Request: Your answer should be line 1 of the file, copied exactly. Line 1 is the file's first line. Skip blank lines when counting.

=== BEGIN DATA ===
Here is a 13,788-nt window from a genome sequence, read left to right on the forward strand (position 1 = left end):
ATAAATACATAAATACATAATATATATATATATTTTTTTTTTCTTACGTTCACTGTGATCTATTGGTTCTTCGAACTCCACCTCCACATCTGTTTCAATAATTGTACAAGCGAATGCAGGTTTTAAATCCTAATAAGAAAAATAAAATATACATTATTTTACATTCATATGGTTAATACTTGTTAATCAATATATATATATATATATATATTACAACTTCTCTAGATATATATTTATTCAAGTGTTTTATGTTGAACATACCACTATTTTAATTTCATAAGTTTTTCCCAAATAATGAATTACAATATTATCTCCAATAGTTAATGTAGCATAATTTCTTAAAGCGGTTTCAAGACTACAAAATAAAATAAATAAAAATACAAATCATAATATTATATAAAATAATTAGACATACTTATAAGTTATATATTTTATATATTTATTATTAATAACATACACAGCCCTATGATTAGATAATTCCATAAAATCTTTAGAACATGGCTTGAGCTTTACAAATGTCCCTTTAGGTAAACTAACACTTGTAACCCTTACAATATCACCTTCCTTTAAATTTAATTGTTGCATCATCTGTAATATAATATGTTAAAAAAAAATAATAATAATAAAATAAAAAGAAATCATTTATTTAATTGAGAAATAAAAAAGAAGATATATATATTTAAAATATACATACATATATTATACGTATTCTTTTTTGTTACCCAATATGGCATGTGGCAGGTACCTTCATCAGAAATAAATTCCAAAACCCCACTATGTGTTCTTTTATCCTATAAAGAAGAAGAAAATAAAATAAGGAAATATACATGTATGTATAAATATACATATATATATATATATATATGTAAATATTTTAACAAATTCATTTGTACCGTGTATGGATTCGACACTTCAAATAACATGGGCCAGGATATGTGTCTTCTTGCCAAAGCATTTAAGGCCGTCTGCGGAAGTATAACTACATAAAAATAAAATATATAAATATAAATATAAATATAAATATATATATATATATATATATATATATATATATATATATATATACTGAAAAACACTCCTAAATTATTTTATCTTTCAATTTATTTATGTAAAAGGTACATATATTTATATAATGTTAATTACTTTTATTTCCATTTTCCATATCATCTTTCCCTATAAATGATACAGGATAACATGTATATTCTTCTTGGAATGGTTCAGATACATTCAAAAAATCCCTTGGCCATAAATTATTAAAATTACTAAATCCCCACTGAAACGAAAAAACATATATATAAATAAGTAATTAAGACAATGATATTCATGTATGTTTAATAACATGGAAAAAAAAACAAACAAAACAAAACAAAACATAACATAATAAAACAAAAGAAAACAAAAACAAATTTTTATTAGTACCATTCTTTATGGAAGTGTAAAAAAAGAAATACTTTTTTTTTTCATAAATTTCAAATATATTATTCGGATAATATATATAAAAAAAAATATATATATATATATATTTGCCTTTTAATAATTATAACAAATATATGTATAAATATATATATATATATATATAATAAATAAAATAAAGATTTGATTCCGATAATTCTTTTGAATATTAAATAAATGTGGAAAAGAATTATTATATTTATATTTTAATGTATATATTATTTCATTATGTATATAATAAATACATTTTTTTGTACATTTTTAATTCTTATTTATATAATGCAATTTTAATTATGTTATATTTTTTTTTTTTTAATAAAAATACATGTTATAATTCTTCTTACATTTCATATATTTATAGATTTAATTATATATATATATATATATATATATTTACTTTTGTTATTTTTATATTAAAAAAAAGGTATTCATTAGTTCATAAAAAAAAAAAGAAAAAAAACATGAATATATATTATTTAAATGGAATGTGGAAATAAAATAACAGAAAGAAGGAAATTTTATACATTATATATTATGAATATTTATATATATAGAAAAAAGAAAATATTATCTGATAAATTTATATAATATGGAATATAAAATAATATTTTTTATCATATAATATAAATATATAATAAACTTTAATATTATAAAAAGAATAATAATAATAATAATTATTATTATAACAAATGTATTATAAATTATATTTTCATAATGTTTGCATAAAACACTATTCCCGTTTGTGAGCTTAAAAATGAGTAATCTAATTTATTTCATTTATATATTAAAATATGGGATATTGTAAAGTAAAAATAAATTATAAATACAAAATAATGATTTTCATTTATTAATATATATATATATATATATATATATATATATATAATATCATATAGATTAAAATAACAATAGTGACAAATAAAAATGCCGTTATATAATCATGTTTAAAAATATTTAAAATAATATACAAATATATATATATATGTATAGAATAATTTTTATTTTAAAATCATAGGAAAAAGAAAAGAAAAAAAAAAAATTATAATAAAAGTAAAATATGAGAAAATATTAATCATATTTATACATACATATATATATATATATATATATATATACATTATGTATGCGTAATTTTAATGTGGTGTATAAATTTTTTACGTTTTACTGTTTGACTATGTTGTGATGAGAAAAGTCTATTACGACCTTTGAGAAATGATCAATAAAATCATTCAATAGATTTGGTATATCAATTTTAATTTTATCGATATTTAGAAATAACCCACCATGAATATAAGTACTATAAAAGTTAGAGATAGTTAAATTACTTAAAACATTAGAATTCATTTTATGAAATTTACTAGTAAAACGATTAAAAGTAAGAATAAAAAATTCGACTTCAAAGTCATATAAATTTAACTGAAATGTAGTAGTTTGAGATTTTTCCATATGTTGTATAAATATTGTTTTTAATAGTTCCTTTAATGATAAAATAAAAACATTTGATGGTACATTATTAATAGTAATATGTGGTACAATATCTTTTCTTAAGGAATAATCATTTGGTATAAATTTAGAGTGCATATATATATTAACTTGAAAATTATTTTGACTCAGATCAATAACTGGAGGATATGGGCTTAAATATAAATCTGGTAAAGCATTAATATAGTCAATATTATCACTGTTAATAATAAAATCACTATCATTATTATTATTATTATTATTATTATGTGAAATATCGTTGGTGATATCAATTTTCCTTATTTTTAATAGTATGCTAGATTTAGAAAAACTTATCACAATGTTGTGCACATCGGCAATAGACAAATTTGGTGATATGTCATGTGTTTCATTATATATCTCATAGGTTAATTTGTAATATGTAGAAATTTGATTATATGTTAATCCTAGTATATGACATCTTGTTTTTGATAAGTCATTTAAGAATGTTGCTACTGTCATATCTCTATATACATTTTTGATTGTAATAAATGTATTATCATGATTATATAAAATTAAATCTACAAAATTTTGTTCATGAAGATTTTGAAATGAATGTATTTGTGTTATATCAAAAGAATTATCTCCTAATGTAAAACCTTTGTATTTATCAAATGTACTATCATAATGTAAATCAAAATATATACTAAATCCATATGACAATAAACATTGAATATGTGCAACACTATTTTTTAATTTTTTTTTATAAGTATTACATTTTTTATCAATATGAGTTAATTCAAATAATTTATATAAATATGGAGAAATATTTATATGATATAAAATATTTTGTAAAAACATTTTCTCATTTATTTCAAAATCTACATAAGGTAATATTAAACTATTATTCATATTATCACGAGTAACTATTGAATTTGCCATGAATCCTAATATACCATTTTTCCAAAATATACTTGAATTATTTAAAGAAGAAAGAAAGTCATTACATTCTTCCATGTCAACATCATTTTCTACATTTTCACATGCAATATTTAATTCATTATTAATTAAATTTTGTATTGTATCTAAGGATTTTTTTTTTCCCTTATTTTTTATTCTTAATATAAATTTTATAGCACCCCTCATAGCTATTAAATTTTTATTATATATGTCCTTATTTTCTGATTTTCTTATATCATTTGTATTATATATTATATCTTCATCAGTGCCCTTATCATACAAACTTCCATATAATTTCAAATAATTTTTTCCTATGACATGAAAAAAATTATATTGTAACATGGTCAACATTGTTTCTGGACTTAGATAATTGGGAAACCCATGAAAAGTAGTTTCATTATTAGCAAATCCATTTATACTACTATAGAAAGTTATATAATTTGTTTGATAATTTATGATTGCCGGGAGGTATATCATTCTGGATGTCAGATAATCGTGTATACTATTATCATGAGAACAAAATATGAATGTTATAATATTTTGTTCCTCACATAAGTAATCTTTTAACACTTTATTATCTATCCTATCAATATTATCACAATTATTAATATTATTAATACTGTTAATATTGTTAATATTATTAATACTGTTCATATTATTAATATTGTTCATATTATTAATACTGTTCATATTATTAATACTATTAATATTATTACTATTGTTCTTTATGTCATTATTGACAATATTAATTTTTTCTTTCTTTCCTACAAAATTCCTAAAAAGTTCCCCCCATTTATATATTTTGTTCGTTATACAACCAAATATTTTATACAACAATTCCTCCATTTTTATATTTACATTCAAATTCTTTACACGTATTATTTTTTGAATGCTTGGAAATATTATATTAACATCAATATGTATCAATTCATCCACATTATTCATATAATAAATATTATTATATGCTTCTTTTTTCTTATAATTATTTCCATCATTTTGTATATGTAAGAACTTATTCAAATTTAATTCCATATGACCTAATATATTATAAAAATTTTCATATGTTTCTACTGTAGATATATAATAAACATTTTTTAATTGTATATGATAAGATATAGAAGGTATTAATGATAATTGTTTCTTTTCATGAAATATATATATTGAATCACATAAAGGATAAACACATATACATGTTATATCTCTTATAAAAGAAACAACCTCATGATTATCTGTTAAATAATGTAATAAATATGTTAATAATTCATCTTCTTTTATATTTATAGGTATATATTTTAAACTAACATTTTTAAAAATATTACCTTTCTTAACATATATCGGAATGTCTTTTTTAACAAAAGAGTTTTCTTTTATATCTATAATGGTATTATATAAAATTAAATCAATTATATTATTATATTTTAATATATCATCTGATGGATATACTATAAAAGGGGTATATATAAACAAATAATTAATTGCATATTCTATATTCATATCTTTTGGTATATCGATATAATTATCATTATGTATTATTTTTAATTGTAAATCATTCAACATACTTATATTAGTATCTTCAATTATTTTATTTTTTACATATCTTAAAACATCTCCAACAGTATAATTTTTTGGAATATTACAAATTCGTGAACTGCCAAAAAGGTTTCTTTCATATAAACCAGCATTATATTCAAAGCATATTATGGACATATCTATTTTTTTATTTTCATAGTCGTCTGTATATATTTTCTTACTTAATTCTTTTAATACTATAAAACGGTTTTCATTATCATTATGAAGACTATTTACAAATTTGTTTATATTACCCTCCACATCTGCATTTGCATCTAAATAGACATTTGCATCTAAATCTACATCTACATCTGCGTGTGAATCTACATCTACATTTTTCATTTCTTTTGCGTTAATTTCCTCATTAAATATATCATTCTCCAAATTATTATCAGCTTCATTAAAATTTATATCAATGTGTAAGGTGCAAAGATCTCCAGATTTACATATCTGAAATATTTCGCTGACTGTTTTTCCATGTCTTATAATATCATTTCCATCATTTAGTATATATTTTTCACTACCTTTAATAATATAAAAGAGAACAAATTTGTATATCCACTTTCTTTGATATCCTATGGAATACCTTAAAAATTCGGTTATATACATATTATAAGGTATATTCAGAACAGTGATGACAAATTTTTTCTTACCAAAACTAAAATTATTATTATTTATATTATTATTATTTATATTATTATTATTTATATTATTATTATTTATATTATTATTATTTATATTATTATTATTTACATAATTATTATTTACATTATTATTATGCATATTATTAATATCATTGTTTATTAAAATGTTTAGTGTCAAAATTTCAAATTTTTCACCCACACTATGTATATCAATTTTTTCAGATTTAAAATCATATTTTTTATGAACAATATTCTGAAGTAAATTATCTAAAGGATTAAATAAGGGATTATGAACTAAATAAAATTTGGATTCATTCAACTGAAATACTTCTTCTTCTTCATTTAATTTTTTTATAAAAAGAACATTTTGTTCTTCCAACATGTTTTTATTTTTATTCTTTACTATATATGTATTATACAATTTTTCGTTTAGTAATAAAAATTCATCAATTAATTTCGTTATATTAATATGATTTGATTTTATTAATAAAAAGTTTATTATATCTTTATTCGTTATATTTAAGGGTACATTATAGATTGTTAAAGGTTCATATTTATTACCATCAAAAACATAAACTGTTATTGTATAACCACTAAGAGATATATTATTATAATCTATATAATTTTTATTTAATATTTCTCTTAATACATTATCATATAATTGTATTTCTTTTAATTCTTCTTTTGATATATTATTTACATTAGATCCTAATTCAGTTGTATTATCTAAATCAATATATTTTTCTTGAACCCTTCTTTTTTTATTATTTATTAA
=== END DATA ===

Here is a 13,788-nt window from a genome sequence, read left to right on the forward strand (position 1 = left end):